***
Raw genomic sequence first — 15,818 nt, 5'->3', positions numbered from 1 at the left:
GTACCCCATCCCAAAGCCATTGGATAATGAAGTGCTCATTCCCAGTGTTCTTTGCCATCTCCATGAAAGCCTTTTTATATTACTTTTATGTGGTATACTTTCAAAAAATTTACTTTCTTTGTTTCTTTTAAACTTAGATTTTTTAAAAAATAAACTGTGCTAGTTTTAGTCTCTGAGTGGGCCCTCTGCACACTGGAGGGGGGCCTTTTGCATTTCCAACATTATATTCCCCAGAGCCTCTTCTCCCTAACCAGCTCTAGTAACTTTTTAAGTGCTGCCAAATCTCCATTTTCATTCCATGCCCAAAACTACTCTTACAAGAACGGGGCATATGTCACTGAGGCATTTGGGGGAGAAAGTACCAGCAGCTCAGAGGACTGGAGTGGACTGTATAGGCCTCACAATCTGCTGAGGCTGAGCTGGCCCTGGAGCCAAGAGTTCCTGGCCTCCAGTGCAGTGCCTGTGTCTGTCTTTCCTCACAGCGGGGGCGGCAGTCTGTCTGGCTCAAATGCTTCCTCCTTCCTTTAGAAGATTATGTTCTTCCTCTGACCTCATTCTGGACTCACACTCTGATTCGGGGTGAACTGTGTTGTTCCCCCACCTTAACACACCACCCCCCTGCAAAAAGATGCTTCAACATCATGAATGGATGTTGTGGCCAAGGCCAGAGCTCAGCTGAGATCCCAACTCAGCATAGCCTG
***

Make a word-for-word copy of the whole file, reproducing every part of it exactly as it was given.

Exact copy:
Raw genomic sequence first — 15,818 nt, 5'->3', positions numbered from 1 at the left:
GTACCCCATCCCAAAGCCATTGGATAATGAAGTGCTCATTCCCAGTGTTCTTTGCCATCTCCATGAAAGCCTTTTTATATTACTTTTATGTGGTATACTTTCAAAAAATTTACTTTCTTTGTTTCTTTTAAACTTAGATTTTTTAAAAAATAAACTGTGCTAGTTTTAGTCTCTGAGTGGGCCCTCTGCACACTGGAGGGGGGCCTTTTGCATTTCCAACATTATATTCCCCAGAGCCTCTTCTCCCTAACCAGCTCTAGTAACTTTTTAAGTGCTGCCAAATCTCCATTTTCATTCCATGCCCAAAACTACTCTTACAAGAACGGGGCATATGTCACTGAGGCATTTGGGGGAGAAAGTACCAGCAGCTCAGAGGACTGGAGTGGACTGTATAGGCCTCACAATCTGCTGAGGCTGAGCTGGCCCTGGAGCCAAGAGTTCCTGGCCTCCAGTGCAGTGCCTGTGTCTGTCTTTCCTCACAGCGGGGGCGGCAGTCTGTCTGGCTCAAATGCTTCCTCCTTCCTTTAGAAGATTATGTTCTTCCTCTGACCTCATTCTGGACTCACACTCTGATTCGGGGTGAACTGTGTTGTTCCCCCACCTTAACACACCACCCCCCTGCAAAAAGATGCTTCAACATCATGAATGGATGTTGTGGCCAAGGCCAGAGCTCAGCTGAGATCCCAACTCAGCATAGCCTG